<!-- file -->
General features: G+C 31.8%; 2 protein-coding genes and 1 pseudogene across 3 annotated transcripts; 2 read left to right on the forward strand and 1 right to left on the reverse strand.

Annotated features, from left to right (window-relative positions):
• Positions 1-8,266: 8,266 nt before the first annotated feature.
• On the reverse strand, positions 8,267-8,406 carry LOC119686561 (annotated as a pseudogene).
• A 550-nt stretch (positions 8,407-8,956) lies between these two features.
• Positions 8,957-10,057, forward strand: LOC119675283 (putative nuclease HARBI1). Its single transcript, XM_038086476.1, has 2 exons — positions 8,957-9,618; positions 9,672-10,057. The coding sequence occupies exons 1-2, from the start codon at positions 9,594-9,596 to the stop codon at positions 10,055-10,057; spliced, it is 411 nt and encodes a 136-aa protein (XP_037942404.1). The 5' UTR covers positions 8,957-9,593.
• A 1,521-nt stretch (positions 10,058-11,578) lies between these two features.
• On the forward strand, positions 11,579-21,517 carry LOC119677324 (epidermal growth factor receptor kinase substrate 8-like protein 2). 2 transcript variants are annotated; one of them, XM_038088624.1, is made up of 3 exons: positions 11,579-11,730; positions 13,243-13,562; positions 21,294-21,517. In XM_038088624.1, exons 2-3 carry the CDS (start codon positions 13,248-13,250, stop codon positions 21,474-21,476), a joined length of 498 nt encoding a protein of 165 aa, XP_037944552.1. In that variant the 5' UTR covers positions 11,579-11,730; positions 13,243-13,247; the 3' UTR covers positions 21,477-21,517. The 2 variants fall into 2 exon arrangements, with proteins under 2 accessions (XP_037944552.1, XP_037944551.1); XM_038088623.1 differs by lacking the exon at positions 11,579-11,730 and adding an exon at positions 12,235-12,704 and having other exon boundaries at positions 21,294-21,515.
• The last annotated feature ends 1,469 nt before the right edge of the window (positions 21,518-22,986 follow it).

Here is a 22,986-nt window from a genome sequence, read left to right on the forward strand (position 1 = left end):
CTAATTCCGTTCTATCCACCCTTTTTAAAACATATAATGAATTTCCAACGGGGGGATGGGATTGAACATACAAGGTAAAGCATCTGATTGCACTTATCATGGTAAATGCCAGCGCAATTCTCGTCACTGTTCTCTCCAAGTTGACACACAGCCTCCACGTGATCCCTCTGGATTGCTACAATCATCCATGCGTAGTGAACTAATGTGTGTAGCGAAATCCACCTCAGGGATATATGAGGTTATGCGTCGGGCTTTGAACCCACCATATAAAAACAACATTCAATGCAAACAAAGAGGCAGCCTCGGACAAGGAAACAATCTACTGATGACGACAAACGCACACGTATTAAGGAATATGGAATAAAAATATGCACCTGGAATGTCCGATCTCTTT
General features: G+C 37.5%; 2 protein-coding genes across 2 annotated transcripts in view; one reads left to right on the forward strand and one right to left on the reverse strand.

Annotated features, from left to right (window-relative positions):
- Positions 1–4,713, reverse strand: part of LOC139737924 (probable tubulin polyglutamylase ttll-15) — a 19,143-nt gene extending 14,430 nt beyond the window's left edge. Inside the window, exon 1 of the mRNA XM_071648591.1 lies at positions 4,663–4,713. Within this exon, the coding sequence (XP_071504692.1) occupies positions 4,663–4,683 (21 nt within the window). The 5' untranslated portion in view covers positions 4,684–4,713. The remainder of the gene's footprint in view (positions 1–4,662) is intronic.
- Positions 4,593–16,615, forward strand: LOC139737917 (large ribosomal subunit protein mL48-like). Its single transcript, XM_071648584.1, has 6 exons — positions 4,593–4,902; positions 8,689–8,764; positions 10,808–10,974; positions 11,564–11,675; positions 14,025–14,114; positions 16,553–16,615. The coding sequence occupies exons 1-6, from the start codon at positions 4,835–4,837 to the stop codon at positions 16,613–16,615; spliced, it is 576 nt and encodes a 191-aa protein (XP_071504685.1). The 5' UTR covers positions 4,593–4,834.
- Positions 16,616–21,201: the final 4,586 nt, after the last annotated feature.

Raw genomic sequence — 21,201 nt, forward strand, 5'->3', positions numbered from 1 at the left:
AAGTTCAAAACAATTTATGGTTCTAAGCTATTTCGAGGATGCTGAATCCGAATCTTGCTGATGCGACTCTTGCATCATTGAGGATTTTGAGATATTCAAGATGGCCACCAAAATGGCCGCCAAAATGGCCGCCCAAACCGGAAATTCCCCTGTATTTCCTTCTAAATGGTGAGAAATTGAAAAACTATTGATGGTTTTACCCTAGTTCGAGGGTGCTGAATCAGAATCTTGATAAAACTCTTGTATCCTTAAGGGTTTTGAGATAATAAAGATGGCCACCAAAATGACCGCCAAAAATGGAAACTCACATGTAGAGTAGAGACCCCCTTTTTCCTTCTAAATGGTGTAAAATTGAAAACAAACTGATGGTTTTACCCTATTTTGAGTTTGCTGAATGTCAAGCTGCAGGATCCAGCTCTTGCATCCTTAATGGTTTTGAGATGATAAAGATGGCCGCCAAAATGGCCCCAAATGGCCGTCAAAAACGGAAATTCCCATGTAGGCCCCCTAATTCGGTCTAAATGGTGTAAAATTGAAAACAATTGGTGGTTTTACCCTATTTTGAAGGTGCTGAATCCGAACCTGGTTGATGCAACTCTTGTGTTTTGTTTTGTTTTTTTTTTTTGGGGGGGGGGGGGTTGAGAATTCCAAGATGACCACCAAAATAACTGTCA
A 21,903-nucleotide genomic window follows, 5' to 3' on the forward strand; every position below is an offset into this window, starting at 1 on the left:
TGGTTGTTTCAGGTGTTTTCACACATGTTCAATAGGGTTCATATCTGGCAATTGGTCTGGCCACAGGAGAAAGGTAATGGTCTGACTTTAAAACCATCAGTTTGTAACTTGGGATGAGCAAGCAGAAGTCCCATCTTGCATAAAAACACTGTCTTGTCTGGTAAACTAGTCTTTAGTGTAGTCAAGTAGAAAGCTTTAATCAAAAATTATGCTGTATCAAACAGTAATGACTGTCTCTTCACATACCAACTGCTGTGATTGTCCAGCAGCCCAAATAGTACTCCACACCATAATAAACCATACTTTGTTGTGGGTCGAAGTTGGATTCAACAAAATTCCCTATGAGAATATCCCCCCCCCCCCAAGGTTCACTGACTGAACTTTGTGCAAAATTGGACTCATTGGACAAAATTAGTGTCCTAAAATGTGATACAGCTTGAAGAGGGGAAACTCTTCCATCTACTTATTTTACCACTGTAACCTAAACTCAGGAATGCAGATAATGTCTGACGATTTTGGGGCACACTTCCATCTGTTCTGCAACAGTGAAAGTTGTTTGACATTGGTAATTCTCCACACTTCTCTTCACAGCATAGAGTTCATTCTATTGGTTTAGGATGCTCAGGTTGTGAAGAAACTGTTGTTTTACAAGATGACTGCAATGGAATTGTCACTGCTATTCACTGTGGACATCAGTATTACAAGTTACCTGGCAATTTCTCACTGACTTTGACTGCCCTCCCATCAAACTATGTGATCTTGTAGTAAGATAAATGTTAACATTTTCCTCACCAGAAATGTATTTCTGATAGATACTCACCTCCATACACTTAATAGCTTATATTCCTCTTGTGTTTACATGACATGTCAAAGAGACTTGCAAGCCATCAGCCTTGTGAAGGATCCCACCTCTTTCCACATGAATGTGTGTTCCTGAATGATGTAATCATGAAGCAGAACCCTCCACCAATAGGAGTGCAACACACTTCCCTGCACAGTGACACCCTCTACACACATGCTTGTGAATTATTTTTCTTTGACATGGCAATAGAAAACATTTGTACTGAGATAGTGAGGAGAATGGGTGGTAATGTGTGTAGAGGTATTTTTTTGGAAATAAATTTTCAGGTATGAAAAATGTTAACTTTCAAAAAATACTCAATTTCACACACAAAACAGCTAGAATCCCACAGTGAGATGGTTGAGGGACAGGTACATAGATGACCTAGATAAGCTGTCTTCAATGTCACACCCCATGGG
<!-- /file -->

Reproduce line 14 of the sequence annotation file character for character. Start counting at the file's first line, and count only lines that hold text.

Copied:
- Positions 1–4,713, reverse strand: part of LOC139737924 (probable tubulin polyglutamylase ttll-15) — a 19,143-nt gene extending 14,430 nt beyond the window's left edge. Inside the window, exon 1 of the mRNA XM_071648591.1 lies at positions 4,663–4,713. Within this exon, the coding sequence (XP_071504692.1) occupies positions 4,663–4,683 (21 nt within the window). The 5' untranslated portion in view covers positions 4,684–4,713. The remainder of the gene's footprint in view (positions 1–4,662) is intronic.